Moving to Lexington means embracing equestrian culture. Nicknamed the Horse Capital of the World, Lexington was the first U.S. city to host an FEI World Equestrian Games, in 2010, drawing half-a-million attendees. Residents and visitors alike can ride horses and ponies at the Kentucky Horse Park.

For a crash course in bourbon distilling, the Town Branch Distillery offers tours and tastings, and one of the South’s best bourbon bars, The Bluegrass Tavern, is home to Kentucky’s largest bourbon collection.

If you’re looking to root for the Wildcats, the University of Kentucky’s basketball team where NBA All-Stars Anthony Davis and John Wall got their start, head to Winchell’s Restaurant for 25 TVs and passionate fans.

9. Jacksonville, Florida

  • Average Family Income: $63,735
  • Median Home Price: $196,000
  • Projected Job Growth (2017-2022): 7.7%

As the largest metro area by landmass in the continental U.S., Jacksonville, like many other cities on our list, claims a growing job market and population. In the past eight years, the city’s population increased by nearly 9%, with a projected job growth of 7.7% by 2022. Those seeking employment, specifically in the tech industry, should head to the area’s growing job market, say ZipRecruiter and Indeed.

Visitors can support the home team by attending a Jacksonville Jaguars game at TIAA Bank Field. The coastal city also features 22 miles of mostly public and dog-friendly beaches. Learn to surf at Atlantic Beach, or brave souls might try a taste of alligator at nearby Mayport’s historic fish camps.

For a combined farmers’ market and artists’ hub, head to the Riverside Arts Market, which attracts thousands of people every Saturday. You’ll listen to live musicians, eat local bites alongside the St. Johns River, and support local artists, all in one day.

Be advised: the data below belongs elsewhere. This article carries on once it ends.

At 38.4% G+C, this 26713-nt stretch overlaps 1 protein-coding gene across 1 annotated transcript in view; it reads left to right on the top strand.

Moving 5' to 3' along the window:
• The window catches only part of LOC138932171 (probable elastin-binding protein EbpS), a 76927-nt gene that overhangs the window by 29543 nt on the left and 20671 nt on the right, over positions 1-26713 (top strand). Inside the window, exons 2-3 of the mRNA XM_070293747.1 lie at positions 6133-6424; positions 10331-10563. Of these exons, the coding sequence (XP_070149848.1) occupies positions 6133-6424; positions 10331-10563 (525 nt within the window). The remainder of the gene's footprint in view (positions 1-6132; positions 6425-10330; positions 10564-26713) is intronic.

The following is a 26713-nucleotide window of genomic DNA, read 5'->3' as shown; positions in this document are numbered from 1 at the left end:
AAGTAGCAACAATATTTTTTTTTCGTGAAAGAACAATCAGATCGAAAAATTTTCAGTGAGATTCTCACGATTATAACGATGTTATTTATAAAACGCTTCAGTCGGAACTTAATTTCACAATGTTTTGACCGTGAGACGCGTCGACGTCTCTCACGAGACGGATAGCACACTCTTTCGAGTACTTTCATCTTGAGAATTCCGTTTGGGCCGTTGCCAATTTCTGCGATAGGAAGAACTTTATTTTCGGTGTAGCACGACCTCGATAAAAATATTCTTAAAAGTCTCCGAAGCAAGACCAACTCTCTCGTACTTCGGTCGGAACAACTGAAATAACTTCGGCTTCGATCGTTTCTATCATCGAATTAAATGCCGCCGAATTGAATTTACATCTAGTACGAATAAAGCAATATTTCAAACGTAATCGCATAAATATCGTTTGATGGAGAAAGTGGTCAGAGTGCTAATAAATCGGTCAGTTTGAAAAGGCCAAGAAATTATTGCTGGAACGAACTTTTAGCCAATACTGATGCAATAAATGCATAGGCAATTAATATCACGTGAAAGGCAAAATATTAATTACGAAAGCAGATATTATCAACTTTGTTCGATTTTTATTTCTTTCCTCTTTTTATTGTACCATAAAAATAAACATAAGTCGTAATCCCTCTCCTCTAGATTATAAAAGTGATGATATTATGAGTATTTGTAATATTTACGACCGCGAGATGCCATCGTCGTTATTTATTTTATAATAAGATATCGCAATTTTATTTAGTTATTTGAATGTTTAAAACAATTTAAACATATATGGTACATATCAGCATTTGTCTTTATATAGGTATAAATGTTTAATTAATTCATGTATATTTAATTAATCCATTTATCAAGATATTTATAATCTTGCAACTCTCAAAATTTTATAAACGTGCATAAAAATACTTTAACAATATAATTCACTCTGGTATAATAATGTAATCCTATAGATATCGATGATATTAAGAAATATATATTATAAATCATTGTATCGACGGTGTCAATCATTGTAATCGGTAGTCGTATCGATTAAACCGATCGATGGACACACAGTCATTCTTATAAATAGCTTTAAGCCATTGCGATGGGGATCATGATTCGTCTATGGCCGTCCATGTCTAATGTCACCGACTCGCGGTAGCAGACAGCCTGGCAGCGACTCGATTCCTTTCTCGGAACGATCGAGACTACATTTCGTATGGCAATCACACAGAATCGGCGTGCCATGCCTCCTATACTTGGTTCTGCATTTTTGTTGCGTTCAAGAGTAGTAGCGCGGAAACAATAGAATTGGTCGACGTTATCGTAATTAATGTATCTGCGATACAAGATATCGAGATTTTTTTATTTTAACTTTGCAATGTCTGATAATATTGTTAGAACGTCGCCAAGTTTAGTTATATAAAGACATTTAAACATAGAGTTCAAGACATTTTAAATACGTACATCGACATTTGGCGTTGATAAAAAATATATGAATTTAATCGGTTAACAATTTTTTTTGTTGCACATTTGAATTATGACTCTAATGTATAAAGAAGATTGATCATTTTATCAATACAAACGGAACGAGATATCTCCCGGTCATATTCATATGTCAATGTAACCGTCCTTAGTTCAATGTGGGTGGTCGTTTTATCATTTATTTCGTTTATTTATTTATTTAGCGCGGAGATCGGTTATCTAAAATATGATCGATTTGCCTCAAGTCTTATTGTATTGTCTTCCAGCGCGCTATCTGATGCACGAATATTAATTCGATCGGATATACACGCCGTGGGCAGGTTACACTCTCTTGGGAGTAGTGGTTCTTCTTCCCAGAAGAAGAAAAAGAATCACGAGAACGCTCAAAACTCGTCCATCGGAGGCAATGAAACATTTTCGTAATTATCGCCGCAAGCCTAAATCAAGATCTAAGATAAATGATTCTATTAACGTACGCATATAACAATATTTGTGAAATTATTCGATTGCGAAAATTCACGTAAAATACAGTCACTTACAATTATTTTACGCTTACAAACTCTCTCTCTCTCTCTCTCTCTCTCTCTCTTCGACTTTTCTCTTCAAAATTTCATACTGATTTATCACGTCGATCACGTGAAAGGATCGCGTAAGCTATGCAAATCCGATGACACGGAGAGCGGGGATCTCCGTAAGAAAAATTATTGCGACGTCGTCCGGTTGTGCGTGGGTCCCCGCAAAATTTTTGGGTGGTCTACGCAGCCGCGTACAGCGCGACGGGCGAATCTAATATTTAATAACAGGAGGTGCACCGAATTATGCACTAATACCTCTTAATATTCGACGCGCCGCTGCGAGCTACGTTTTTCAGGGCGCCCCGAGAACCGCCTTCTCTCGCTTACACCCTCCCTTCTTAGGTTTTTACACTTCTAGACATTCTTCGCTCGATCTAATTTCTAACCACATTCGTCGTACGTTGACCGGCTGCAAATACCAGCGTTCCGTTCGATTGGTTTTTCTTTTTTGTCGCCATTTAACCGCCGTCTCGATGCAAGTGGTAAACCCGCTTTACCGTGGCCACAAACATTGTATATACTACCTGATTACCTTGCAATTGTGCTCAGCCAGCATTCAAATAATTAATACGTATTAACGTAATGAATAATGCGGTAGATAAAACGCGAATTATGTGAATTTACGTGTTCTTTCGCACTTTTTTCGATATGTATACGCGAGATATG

10. Columbus, Ohio

  • Average Family Income: $61,513
  • Median Home Price: $185,000
  • Projected Job Growth (2017-2022): 5.7%

Columbus is one of the fastest-growing cities in the U.S.—and in the Midwest—with a population increase of nearly 11% in the past eight years and job growth of 14% in roughly the same period.

Big 10 Ohio State University is the city’s biggest employer, and you can take advantage of the college town’s vibrant culture by attending a football game at Ohio Stadium, which seats over 100,000 people. Following the game, head to the Thurman Cafe and indulge in its massive, double-patty Thurmanator burger for $21.99.

If college athletics aren’t your thing, check out one of the area’s 96 museums, such as the hands-on Center of Science and Industry, or the Columbus Museum of Art, featuring modern and contemporary works.

Methodology

To create MONEY’s Best Big Cities ranking, we looked only at places with populations of 300,000 or greater. We eliminated any city that had more than double the national crime risk, less than 85% of its state’s median household income, or a lack of ethnic diversity. We further narrowed the list using more than 8,000 different data points, considering data on each place’s economic health, cost of living, public education, income, crime, ease of living, and amenities, all provided by research partner Witlytic. MONEY teamed up with realtor.com to leverage its knowledge of housing markets throughout the country. We put the greatest weight on economic health, public school performance, and local amenities; housing, cost of living, and diversity were also critical components.

Finally, reporters researched each spot, searching for the kinds of intangible factors that aren’t revealed by statistics. To ensure a geographically diverse set, we limited the Best Big Cities list to no more than one place per state.

Source: TopBuzz.cum November 19, 2018 6:12 AM